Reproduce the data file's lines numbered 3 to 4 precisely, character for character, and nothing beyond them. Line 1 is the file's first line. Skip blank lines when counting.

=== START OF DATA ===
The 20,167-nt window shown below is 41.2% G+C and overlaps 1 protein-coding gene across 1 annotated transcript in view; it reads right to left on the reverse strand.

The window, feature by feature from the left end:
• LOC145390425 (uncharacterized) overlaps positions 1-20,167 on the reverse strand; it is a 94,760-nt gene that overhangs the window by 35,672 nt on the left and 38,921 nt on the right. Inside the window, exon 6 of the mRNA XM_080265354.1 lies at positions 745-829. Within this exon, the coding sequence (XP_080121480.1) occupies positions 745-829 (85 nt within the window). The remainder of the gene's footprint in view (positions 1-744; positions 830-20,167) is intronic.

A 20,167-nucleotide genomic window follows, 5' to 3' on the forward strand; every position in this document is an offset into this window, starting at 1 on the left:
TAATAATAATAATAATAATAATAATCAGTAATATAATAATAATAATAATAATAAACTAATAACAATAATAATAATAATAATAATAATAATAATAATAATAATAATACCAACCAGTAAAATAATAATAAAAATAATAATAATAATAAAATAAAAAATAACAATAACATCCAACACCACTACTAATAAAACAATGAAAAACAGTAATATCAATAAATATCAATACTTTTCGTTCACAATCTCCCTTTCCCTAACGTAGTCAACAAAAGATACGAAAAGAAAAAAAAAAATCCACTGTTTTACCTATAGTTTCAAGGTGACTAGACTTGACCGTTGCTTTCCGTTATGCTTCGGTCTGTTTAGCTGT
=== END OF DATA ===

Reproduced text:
• LOC145390425 (uncharacterized) overlaps positions 1-20,167 on the reverse strand; it is a 94,760-nt gene that overhangs the window by 35,672 nt on the left and 38,921 nt on the right. Inside the window, exon 6 of the mRNA XM_080265354.1 lies at positions 745-829. Within this exon, the coding sequence (XP_080121480.1) occupies positions 745-829 (85 nt within the window). The remainder of the gene's footprint in view (positions 1-744; positions 830-20,167) is intronic.

A 20,167-nucleotide genomic window follows, 5' to 3' on the forward strand; every position in this document is an offset into this window, starting at 1 on the left: